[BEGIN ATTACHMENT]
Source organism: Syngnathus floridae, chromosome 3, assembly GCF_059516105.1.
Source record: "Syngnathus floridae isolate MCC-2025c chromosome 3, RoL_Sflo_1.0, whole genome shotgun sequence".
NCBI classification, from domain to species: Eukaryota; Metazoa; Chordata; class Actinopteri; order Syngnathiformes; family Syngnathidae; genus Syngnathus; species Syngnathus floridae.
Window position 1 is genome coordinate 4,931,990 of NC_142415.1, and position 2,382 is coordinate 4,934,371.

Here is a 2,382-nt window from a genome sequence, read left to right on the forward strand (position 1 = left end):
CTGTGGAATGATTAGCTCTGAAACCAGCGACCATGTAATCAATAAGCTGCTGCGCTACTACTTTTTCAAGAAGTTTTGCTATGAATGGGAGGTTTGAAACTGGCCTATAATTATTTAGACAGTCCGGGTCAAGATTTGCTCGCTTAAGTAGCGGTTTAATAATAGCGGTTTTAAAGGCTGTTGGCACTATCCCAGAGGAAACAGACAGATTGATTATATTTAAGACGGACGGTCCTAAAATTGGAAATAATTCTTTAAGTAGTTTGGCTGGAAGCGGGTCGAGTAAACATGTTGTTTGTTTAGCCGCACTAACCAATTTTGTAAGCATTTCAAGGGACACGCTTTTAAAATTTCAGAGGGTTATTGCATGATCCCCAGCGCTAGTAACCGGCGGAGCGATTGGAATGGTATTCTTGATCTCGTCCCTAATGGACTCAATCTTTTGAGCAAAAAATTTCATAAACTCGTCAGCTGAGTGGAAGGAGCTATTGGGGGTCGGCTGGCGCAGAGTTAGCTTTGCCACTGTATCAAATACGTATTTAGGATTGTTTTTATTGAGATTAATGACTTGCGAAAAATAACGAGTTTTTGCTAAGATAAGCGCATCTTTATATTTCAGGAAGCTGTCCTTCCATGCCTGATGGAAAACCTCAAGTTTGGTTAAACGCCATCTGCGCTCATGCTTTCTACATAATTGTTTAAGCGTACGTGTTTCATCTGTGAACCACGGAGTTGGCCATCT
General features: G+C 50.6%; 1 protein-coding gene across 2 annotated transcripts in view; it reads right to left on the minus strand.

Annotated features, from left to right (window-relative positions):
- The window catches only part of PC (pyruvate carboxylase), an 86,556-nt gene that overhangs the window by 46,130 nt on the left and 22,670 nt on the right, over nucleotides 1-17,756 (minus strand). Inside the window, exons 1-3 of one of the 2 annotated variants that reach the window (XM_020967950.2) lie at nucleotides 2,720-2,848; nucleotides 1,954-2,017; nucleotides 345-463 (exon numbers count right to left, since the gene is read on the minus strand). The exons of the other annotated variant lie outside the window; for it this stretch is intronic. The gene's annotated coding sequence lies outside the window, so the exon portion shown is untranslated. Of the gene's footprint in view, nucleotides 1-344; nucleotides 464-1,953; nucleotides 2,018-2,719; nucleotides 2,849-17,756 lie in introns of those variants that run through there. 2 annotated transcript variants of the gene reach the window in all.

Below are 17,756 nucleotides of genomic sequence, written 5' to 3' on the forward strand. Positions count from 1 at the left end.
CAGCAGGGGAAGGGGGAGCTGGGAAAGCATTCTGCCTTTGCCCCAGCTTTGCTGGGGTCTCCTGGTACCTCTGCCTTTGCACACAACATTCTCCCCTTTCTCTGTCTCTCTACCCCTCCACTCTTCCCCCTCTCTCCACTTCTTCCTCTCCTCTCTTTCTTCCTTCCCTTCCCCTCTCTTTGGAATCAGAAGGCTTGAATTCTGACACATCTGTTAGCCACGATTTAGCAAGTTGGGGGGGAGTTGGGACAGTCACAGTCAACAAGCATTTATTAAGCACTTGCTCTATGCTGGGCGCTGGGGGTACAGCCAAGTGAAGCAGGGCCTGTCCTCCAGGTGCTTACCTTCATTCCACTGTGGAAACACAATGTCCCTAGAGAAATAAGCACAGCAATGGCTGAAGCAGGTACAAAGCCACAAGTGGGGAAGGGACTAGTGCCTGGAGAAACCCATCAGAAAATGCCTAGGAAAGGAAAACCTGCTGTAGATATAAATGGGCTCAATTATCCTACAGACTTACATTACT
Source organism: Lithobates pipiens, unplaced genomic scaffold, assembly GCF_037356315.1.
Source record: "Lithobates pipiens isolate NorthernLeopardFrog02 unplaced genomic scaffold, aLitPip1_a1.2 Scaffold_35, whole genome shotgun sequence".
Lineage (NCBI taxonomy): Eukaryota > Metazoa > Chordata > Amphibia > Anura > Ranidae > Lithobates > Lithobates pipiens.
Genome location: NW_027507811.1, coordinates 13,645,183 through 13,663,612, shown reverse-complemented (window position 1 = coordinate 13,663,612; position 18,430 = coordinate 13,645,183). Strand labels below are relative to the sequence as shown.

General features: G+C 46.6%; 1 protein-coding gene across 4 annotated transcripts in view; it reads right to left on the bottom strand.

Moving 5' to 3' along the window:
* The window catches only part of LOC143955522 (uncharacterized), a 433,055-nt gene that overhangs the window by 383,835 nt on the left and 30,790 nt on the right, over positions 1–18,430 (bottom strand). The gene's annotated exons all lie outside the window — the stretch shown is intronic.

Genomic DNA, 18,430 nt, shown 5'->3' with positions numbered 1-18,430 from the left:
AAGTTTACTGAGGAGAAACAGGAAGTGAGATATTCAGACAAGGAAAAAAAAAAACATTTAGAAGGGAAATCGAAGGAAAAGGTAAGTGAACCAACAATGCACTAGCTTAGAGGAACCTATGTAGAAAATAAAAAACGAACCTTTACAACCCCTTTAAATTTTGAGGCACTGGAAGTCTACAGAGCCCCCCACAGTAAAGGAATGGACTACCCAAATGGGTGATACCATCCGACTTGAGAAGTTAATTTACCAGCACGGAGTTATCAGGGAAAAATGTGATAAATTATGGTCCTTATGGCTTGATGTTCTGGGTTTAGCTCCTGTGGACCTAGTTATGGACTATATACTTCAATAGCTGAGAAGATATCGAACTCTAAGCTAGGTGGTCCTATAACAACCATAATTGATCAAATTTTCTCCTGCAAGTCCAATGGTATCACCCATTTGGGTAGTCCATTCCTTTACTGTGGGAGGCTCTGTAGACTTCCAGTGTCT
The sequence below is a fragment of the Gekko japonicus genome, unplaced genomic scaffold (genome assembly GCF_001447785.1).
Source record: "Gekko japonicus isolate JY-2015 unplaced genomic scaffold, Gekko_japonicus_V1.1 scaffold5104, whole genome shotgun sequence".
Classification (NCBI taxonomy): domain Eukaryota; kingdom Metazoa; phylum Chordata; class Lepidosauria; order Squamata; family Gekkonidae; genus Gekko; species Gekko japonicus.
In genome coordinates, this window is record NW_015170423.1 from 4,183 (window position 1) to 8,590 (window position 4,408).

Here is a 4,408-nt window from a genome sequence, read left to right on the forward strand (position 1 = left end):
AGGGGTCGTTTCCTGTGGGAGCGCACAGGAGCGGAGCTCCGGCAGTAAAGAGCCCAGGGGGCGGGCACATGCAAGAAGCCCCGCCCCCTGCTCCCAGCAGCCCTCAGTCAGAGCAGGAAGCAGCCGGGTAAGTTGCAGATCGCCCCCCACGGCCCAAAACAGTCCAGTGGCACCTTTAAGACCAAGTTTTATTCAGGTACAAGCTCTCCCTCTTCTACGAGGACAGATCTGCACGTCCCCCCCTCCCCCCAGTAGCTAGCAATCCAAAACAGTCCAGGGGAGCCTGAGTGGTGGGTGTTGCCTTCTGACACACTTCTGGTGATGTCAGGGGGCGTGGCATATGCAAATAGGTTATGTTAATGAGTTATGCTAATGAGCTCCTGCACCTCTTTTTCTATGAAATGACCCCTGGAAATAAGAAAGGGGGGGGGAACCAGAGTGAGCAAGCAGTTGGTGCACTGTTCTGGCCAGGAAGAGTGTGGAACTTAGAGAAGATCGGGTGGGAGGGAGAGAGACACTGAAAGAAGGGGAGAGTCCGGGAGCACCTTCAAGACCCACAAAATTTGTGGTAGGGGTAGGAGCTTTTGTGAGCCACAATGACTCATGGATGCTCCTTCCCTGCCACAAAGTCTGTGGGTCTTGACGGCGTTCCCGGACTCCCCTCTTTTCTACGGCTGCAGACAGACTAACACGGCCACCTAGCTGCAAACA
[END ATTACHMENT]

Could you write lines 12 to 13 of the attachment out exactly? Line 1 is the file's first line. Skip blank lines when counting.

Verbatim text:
Source organism: Lithobates pipiens, unplaced genomic scaffold, assembly GCF_037356315.1.
Source record: "Lithobates pipiens isolate NorthernLeopardFrog02 unplaced genomic scaffold, aLitPip1_a1.2 Scaffold_35, whole genome shotgun sequence".